USJE leaders meet with Indigenous members in Kingston to discuss systemic barriers in the Correctional Service

On March 16, National President David Neufeld and Regional Vice-President Bill Bailey met with some USJE members of PSAC’s Indigenous Circle in Kingston. They discussed some of the challenges they experience as Indigenous staff working within federal Corrections, and serving Indigenous offenders.  

The meeting was convened so that USJE’s senior leaders could better understand some of the systemic barriers that persist for Indigenous employees in particular, which ultimately limits the number of Indigenous staff that CSC is able to successfully recruit and retain.  

It is clear from many on the front lines of CSC that the recruitment of Indigenous staff needs to take into better account the lived experience and discrimination many Indigenous peoples have encountered for centuries. The requirement of an undergraduate degree, the lack of ongoing relationships with many reserves and First Nations bands, and Indigenous hiring boards that have no or few Indigenous peoples on it all have a cumulative negative impact on the ability of the Correctional Service to successfully recruit Indigenous staff.  

CSC and the public service in general appears to be satisfied with the proportion of Indigenous employees within Corrections as compared to their respective labour market availability. But the harsh reality is that the federal offender population is disproportionately Indigenous, and consequently, more robust efforts need to be made to recruit Indigenous staff to successfully support the rehabilitation and reintegration of Indigenous federal offenders. 

Everyone in the room agreed that Indigenous offenders often have more complex social histories given the ongoing legacy of multi-generational trauma from residential schools, loss of language, culture and land. Consequently, Indigenous offenders require more intensive interactions, programs, access to mental health and other healing opportunities (including sweats and connections with elders), as well as assistance with employment opportunities, housing, and addictions, among other things.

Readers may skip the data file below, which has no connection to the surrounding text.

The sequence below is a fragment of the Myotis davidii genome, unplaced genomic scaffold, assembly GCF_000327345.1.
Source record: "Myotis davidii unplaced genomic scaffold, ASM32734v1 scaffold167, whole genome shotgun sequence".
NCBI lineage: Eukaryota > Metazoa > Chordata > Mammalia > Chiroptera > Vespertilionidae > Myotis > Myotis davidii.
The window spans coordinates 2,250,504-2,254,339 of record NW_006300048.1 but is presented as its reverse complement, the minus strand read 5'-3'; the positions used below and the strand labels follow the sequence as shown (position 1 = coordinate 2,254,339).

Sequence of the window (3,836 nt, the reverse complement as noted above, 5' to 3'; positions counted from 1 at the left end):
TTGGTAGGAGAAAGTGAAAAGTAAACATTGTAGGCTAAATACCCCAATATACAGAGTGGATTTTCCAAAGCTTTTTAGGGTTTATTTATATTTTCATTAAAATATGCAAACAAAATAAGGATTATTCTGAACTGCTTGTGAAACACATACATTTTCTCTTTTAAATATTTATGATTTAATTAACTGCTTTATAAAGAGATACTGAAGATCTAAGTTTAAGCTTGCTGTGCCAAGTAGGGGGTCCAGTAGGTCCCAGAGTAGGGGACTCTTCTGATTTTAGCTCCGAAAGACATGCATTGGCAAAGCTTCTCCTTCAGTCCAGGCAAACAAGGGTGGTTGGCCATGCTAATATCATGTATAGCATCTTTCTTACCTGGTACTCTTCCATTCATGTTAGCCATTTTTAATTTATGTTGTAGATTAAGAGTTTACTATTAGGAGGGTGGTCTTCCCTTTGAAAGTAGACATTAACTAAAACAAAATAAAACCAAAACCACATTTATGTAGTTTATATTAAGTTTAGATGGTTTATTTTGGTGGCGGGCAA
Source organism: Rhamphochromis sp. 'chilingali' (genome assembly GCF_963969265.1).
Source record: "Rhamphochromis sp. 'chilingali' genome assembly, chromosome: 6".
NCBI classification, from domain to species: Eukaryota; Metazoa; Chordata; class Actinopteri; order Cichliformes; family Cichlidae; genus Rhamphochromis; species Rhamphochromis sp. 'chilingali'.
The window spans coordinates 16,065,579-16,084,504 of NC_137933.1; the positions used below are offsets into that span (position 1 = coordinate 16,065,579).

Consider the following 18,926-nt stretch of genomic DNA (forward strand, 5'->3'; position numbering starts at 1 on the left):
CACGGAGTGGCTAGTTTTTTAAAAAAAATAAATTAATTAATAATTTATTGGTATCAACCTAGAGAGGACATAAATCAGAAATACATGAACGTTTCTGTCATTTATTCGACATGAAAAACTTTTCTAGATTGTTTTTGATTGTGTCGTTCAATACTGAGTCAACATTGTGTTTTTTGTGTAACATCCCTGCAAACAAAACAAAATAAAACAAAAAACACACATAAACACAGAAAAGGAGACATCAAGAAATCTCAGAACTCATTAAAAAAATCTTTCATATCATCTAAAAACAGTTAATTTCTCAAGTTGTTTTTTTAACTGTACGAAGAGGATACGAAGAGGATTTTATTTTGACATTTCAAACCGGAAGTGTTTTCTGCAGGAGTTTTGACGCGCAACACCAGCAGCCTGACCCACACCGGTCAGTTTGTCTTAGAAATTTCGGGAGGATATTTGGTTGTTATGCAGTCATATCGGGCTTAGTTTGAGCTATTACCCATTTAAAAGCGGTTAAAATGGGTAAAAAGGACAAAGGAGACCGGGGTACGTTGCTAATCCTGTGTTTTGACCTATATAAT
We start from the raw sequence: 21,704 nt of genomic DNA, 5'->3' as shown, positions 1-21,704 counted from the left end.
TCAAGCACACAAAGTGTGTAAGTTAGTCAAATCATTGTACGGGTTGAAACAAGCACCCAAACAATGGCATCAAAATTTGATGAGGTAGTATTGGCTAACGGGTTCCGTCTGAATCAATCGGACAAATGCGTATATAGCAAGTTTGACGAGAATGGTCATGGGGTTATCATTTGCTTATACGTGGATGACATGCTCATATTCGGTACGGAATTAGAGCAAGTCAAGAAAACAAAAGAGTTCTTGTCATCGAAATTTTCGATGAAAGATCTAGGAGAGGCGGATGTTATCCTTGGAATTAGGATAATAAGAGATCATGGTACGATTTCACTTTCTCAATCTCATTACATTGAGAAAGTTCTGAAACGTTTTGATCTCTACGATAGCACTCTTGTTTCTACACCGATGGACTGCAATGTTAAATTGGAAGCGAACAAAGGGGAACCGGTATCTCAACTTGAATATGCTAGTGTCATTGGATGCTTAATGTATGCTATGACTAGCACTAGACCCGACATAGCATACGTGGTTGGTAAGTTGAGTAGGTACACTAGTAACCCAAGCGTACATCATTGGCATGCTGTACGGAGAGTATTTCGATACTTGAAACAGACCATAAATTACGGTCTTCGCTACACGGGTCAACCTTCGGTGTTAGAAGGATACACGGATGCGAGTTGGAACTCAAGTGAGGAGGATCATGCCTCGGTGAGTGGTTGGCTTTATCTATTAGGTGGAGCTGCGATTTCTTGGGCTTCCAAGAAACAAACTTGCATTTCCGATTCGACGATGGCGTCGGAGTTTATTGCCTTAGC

With this in mind, Indigenous staff have reported a high level of burn out as no adjustments are made to caseloads when working with Indigenous offenders, timelines are not altered, and no overtime pay is offered, despite the fact that these employees are frequently going above and beyond on a daily basis to give these federal offenders the best chance of success. Further, when burnout happens, it is not an easy or quick process to replace an Indigenous staff person with another one, given that overall there is a shortage of available Indigenous staff in the first place. This serves to compound the situation even further, leaving those Indigenous staff who remain with more cases, and fewer resources. This situation leaves little room for Indigenous staff to seek other leadership opportunities within Corrections, as they are often denied promotions because CSC can’t afford to lose another Indigenous staff who is playing a crucial role in programs or as a Indigenous Community Development Officer. 

In response to these concerns, President Neufeld referenced the Indigenous Roundtable that USJE hosted five years ago, and that served as a catalyst for some important discussion within USJE and the Correctional Service of Canada. He noted that it was important for USJE to renew its call for structural changes within CSC that would better support the recruitment, retention and development of Indigenous staff within the organization.  

USJE agreed to pursue some crucial first steps, including writing a letter to Commissioner Kelly about the status of the hiring of an Indigenous  Deputy Commissioner, and the mandate of the person who is hired into the position. There is every expectation that this person be Indigenous and that they will have respect and credibility among Indigenous communities, and Indigenous staff within CSC. 

USJE agreed to hold a virtual roundtable with Indigenous program officers before the summer. 

We also plan to mark Truth and Reconciliation Day in September in a significant way, including inviting Commissioner Kelly and her team to sit with some Indigenous staff to hear directly from them and learn from their insights and wisdom. USJE looks forward to sharing more in the coming weeks and months, and is deeply grateful to our USJE members who took the time to provide their perspectives with President Neufeld and RVP Bailey.